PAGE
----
Embattled Washington Lawmaker David Sawyer Trails In Primary After Misconduct Allegations
Embattled Democratic state Rep. David Sawyer of Tacoma was in third place in early primary returns Tuesday night, an indication of the political fallout he’s facing over numerous allegations of inappropriate behavior toward women and an investigation that found he violated House harassment policy.
Following the 8 p.m. vote count, Sawyer had 23 percent compared to Democratic challenger Melanie Morgan, who led the four-way race with 40 percent of the vote. Republican Terry Harder held the second place spot with 24 percent.
Just 10,000 votes had been counted and the results were subject to change in subsequent ballot tallies. The top two vote getters will advance to the November election.
(Note: The Washington Secretary of State pushes updates semi-regularly as vote tallies come in. See the most updated vote tallies from the SoS office.)
In a statement Tuesday night, Sawyer said, “There was an orchestrated smear campaign that was dishonest, but it is politics and I respect the will of the voters.”
Sawyer added that if the vote trend in the coming days puts him into the top two, he will “work hard” to win the support of voters in November.
Reached by phone, Morgan praised the women who came forward to share their experiences with Sawyer.
“I think that a message was sent to everyone tonight that we will no longer tolerate harassment against women,” Morgan said
In June, Sawyer resigned his chairmanship of the House Commerce and Gaming Committee after an investigation by an outside law firm concluded that he had created an “intimidating and offensive” work environment for two women staffers, while also violating policies on ethics and decorum.
According to a five-page executive summary of the report, Sawyer sent one legislative staffer “multiple inappropriate and offensive text messages” and made “multiple inappropriate and offensive comments and jokes” about another staffer’s sexual orientation.
Previously, House leaders had suspended Sawyer, a three-term member of the House, from his chairmanship and restricted his access to staff.
Earlier this year, eight women interviewed by public radio’s Northwest News Network, The News Tribune and The Olympian said Sawyer had crossed personal and professional boundaries, sometimes repeatedly. In a story published in February, the women accused Sawyer of engaging in behavior that ranged from inappropriate to harassing both prior to and after he was first elected to the Legislature in 2012.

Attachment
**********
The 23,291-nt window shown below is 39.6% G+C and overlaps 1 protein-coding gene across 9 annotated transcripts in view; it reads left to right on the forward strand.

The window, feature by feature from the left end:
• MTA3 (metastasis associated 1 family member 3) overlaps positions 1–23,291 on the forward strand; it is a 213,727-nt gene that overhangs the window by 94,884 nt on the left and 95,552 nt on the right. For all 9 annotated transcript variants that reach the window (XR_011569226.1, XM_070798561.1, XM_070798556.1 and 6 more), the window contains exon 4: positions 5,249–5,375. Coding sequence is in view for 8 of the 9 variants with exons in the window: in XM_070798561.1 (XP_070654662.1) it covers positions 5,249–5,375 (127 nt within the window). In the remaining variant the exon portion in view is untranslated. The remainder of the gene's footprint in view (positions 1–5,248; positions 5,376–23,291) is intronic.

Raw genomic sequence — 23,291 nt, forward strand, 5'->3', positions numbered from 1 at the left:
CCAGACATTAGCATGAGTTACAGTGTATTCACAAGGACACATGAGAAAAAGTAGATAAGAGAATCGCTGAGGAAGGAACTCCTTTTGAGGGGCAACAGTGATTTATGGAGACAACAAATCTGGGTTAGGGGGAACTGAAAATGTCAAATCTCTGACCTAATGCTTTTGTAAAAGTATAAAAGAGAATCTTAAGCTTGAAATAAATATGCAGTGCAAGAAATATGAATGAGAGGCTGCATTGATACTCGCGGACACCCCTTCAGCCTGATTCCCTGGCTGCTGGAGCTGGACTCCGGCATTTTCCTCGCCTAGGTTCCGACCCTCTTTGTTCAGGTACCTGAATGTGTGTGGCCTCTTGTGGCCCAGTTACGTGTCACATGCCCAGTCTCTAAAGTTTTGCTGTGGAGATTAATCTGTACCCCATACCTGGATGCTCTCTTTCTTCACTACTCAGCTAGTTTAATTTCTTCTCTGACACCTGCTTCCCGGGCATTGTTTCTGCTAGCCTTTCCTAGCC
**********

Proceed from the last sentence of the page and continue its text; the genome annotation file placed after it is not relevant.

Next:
Sawyer denied acting inappropriately, but in a statement following the House investigation acknowledged his actions had made women uncomfortable.
“I sincerely apologize to those individuals, and I recognize that they felt they could not express their concerns due to my position as an elected official.”
However, Sawyer ignored repeated calls to not run for re-election even after high profile Democrats like Attorney General Bob Ferguson and key political donors like Planned Parenthood Votes Northwest and SEIU 775 threw their support to Morgan.
This week, Sawyer was prominently featured in a New York Times story about candidates accused of misconduct who were, nonetheless, running for election.
Beginning last month, a new political action committee called the South Sound Women’s Leadership PAC launched an opposition campaign to Sawyer’s re-election.
As first reported by The News Tribune, the PAC—with financial backing from unions and other left-leaning groups—produced a website, videos and Facebook ads featuring some of the women who accused Sawyer of misconduct.
Sawyer told the newspaper that the PAC was a coordinated effort by interests that had opposed him when he originally ran for office in 2012.
On the eve of the primary, South Sound Women’s Leadership reiterated its call for Sawyer to drop out of the race.
“David Sawyer should not be allowed to continue to represent his district and this state,” said Jessica Gavre, chair of the PAC, in a statement. “I do not see how he can represent the 29th District when he does not respect more than 50 percent of the population.”
According to Washington’s Public Disclosure Commission, Sawyer raised $97,990 in advance of the primary from donors including Indian tribes, the Public School Employees of Washington union and the Credit Union Legislative Action Fund.
Morgan, the Democratic challenger and a Franklin-Pierce school board director, had raised $44,517 from unions and other backers.
The primary race for Sawyer’s seat also included Republican Janis Clark who was in fourth place Tuesday night.
Copyright 2018 Northwest News Network
The race for governor and lieutenant governor were among dozens of federal, statewide and local races that voters were deciding in the state’s top-two primary, in which the top two vote-getters advance to the November ballot, regardless of party. Last-minute voters had until 8 p.m. to drop their ballots off at drop off boxes around the state. Continue Reading Washington Primary: Jay Inslee, Loren Culp Advance To General; Other Races Still Being Counted
In 2020, Washington Democrats won’t use neighborhood caucus meetings to help choose a presidential nominee. And they’re glad they made the change. Continue Reading Iowa Caucus Chaos Has Washington Democrats Feeling ‘Brilliant’ For Switching To Primary System
Bernie Sanders easily won the 2016 Washington caucus against Hillary Clinton, but the state’s shift to a primary presents a challenge for his campaign: converting the passionate caucus support he enjoyed in the last election to broader turnout in 2020. Continue Reading Washington’s Changed Presidential Primary Means New Strategy For Candidates Like Bernie Sanders